Eating and living healthy: It’s your choice |

Eating and living healthy: It’s your choice

David Pressgrove

Daniel Wright of Health–Works in Craig sometimes wonders where the “health experts” he sees in the mainstream media get their ideas.

“Everybody is trying to market dietary needs for their own gain,” he said. “From my experience, it’s more simple. You look at your body’s composition.”

For example, the body is 70 percent water. That means that the top priority for the body is replenishment of its main ingredient.

“Your body needs water, and that should be priority No. 1,” Wright said. “All of the juices and soda and health drinks are never as important as water.”

Beyond the body’s need for water is the need for fuel to function.

Jeff Pleasant of Rehabilitation Services of Craig teaches a class at Colorado Northwestern Community College called Human Nutrition, and in the class, he covers the body’s needs during the span of one’s lifetime.

Among the many aspects Pleasant said he teaches students are: how to read food labels, digestion and absorption of what they eat, infant nutrition and how to mix diet and exercise for better living.

“Craig is starting to become a fast-food town,” he said. “You look around, and none of the fast-food joints are going out of business.”

A diet problem Pleasant sees is how much fried food people eat.

“Fried food is at every restaurant,” he said.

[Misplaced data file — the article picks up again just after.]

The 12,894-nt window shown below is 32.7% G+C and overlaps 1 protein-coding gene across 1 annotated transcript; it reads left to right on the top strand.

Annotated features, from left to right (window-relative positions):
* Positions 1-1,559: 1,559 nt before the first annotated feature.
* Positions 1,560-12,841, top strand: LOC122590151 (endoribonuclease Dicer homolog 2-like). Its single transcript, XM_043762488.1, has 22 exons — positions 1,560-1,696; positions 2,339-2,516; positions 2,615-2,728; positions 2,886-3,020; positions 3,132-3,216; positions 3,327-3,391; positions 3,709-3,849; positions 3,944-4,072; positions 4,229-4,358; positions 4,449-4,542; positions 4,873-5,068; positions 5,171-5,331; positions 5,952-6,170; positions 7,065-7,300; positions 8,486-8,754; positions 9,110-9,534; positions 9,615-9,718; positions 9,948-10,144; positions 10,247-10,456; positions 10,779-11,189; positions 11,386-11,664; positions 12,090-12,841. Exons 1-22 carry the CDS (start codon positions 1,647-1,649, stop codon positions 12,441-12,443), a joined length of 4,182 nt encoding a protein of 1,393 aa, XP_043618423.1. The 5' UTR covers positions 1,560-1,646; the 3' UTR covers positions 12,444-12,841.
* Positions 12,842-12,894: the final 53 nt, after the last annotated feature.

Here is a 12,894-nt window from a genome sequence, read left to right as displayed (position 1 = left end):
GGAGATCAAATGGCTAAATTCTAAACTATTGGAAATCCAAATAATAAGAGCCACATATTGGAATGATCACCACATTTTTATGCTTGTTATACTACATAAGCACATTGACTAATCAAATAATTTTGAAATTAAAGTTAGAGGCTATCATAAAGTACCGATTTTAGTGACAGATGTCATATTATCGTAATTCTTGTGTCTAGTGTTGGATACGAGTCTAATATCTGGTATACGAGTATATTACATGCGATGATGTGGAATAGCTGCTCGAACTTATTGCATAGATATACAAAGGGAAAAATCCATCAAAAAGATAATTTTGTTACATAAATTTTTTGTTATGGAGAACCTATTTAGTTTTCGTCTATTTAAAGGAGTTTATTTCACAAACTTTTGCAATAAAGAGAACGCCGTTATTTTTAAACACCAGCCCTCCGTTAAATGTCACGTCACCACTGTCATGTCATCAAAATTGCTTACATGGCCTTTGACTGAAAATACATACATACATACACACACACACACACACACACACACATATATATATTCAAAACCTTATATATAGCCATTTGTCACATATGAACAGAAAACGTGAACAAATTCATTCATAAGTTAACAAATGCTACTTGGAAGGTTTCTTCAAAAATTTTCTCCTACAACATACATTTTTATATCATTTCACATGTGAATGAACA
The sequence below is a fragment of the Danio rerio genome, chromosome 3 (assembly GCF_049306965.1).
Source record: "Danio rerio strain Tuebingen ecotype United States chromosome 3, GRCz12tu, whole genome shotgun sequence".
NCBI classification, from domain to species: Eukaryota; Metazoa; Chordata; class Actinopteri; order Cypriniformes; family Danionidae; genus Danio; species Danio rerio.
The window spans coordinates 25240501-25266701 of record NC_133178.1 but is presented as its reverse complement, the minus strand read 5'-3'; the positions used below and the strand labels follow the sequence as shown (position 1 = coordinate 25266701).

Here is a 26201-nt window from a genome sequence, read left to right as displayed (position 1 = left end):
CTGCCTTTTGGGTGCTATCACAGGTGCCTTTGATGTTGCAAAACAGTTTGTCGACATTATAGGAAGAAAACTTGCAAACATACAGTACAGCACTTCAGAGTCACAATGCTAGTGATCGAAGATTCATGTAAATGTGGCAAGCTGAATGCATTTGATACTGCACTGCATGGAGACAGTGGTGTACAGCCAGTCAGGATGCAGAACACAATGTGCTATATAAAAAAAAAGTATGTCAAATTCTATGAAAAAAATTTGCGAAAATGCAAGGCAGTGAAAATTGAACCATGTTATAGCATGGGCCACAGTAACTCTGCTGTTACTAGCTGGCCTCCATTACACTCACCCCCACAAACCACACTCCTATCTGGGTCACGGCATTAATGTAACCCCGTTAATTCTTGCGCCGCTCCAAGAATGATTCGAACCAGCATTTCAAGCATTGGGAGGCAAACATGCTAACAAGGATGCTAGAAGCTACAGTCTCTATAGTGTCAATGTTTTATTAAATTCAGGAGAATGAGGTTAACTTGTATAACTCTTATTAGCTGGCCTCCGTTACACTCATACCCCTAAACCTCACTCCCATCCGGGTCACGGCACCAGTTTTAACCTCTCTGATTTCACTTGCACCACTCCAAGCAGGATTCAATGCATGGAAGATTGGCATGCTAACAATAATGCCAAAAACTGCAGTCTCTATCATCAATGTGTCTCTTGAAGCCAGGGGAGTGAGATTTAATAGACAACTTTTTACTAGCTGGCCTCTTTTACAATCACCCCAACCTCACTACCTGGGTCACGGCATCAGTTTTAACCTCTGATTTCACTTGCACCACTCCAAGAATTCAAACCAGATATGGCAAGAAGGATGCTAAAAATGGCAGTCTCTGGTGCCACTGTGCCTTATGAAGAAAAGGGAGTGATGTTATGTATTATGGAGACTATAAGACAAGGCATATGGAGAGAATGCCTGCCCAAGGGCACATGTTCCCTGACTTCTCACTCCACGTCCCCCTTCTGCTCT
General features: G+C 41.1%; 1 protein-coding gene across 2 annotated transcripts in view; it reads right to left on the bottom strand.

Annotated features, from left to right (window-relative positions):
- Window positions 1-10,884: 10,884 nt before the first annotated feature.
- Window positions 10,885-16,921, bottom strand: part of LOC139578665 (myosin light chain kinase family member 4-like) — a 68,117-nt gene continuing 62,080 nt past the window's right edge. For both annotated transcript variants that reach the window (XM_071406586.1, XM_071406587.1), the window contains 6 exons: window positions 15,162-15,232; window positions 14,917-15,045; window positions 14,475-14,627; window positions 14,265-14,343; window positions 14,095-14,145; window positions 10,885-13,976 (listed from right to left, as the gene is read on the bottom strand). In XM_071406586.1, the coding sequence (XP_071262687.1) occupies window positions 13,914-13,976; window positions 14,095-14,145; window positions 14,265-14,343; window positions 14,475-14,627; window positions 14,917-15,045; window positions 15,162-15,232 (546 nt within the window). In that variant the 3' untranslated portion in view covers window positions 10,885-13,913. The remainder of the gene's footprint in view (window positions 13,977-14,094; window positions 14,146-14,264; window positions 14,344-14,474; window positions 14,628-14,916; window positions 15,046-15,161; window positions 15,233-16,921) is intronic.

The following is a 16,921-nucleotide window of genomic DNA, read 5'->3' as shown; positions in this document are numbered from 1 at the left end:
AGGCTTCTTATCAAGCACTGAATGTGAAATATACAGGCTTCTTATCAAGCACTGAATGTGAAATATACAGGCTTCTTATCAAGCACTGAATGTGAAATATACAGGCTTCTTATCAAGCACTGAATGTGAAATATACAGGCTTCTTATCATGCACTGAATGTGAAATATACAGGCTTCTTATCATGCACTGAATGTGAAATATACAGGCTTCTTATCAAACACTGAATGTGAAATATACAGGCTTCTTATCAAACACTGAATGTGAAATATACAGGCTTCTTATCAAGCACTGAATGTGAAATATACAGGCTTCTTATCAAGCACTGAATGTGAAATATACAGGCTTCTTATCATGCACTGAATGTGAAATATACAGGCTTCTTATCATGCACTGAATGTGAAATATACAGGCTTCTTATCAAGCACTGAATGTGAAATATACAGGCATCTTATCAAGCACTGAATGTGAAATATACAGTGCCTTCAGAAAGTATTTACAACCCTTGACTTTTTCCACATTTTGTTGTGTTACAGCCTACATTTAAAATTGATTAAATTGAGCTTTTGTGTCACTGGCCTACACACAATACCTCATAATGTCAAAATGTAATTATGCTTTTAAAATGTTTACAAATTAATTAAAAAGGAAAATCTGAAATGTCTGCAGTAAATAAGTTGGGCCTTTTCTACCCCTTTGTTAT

For the most part, the oils that are used to fry food are not good for the body.

“We need fat, but not heavy oils and a lot of animal fat,”

Fat is an essential part of the body’s functions. It stores fat to use when carbohydrate sources are used up in the body.

“It’s your long-term fuel,” Pleasant said.

Fat appears naturally in a lot of foods instead of adding it by frying.

“If you bake chicken, you’ll get enough fat,” Pleasant said. “When you bake it, most of the fat will end up in the pan.”

Oils that contain “trans fat,” or fats that are “hydrogenated or partially hydrogenated” are the hardest on the body.

“I’ve found that olive and coconut oils are the most natural and useful for your body,” Wright said. “They provide the necessary fatty acids your body needs.”

In the newest food pyramid released by the Food and Drug Administration, fat is just as essential as protein, but oils have been moved down with sugars and sweets.

Refined sugar is another enemy of the body.

“White sugars and white flour are empty carbohydrates,” Wright said. “That’s mostly nasty stuff that doesn’t help the body.”

Other everyday needs Wright suggests are products with probiotics in them. Probiotics work as the opposite of antibiotics by adding beneficial bacteria to the body that boost the immune and digestive systems.

If weight loss is something a person is interested in, Pleasant suggests exercise and proper diet.

If someone is less inclined to diet, Wright suggests several natural sources that increase the body’s metabolism.

“I’ve found that the South African herb hoodia gordonii and green tea help speed up metabolism. He also suggested taking supplements that will help clean the body of the “nasty stuff” that has been stored up.

“If you are serious about losing weight, you have to be serious about making a lifestyle change,” Wright said. “Yo-Yo diets and inconsistent binging don’t help your body in the long run. You have to be ready to make the commitment to live a healthier lifestyle.”

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